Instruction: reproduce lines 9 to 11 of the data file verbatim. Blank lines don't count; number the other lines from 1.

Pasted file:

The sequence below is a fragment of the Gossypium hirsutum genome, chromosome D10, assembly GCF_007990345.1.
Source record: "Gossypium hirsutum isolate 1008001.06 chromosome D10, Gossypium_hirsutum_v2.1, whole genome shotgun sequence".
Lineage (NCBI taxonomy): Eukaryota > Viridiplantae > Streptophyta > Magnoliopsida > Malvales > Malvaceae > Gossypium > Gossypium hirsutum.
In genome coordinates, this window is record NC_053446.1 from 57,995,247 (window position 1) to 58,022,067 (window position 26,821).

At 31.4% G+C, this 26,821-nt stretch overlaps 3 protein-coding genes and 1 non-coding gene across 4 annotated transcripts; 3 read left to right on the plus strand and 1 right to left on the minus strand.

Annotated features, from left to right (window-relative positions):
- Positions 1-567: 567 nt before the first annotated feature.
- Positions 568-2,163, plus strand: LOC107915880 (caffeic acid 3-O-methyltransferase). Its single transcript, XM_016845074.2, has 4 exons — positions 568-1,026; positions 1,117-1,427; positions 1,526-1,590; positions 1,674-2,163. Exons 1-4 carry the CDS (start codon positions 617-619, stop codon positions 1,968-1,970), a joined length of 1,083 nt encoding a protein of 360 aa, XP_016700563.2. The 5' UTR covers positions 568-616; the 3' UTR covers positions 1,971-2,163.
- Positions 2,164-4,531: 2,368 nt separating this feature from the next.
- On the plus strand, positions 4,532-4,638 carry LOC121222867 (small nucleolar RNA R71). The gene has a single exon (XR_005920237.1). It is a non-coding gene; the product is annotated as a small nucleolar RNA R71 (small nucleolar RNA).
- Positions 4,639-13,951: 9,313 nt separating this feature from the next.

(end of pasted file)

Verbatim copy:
- Positions 2,164-4,531: 2,368 nt separating this feature from the next.
- On the plus strand, positions 4,532-4,638 carry LOC121222867 (small nucleolar RNA R71). The gene has a single exon (XR_005920237.1). It is a non-coding gene; the product is annotated as a small nucleolar RNA R71 (small nucleolar RNA).
- Positions 4,639-13,951: 9,313 nt separating this feature from the next.